Tuesday, 6 June 2017

Budapest Convention to Change Digital Evidence Sharing Rules

When crimes are committed in Europe, police investigators are sometimes limited in the kinds of digital evidence they can collect and use for prosecutorial purposes. Despite the Budapest Convention on Cybercrime being opened and maintained for the last 16 years, a lack of clear rules relating to how digital evidence can be used continues to be a problem for European police officials. Now the Convention aims to change that.

News reports say that the Convention is getting ready to sign a new deal that will make it a lot easier for police officials to collect, use and share digital evidence with other participating countries, even if that evidence does not reside on a server located within the borders of the investigating country.

Why the Changes Are Necessary:

Being involved in the data centre sector, we are painfully aware of national laws that require operators in certain countries to make sure data belonging to domestic customers is stored only on domestic servers. We are constantly reminded about national laws requiring the security of that data. It is just part of the game.

Under the current rules, police officials have to be concerned about how digital evidence is shared across European borders. There are times when a police agency could freely access digital data in another country but fail to do so out of fears that such evidence would not be admissible in court. There are other times when accessing cross-border data is actually against the law.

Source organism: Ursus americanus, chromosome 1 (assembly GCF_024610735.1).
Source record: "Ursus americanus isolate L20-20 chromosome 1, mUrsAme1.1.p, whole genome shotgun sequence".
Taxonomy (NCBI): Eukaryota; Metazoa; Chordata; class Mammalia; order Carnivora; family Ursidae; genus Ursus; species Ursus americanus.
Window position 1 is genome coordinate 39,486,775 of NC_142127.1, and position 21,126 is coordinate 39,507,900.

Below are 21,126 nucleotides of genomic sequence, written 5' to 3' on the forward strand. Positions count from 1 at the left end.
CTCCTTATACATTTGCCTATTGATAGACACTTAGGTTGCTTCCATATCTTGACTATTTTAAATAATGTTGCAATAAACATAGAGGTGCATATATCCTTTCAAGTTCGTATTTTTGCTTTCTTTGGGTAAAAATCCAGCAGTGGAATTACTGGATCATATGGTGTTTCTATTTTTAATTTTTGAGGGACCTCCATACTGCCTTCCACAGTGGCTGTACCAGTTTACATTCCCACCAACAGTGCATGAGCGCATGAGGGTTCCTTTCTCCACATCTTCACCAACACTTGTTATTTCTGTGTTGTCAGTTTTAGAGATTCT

In order to get around the rules, police agencies in member countries take advantage of what are known as Mutual Legal Assistance Treaties. However, going through the treaty process is painfully slow. It is so slow, in fact, that cases can fall apart while police agencies are waiting for approval to get the necessary evidence.

What the New Rules Do:

If new rules are agreed upon without any changes to the current proposals, they will allow police agencies to speed up investigations through faster access to digital data. The rules cover everything from mobile phone use to e-mail to websites and social media. Essentially, any kind of data that can be transmitted online will be subject to better and faster collection by police agencies.

The rules will also put in place policies for reacting to emergency situations. The Budapest Convention is looking to the US for guidance here. That country already has emergency policies in place, policies that enabled France to quickly get information they needed during the Charlie Hebdo attack a couple of years ago.

Based on the known trouble that police agencies go through to collect and use digital evidence, it is quite obvious that some rule changes are needed. There is a danger though. As America's NSA has proven, not carefully thinking through the rules to account for the possibility of digital information being used improperly can lead to all sorts of unintentional spying. The Budapest Convention does need to act, but they need to do so carefully and circumspectly.



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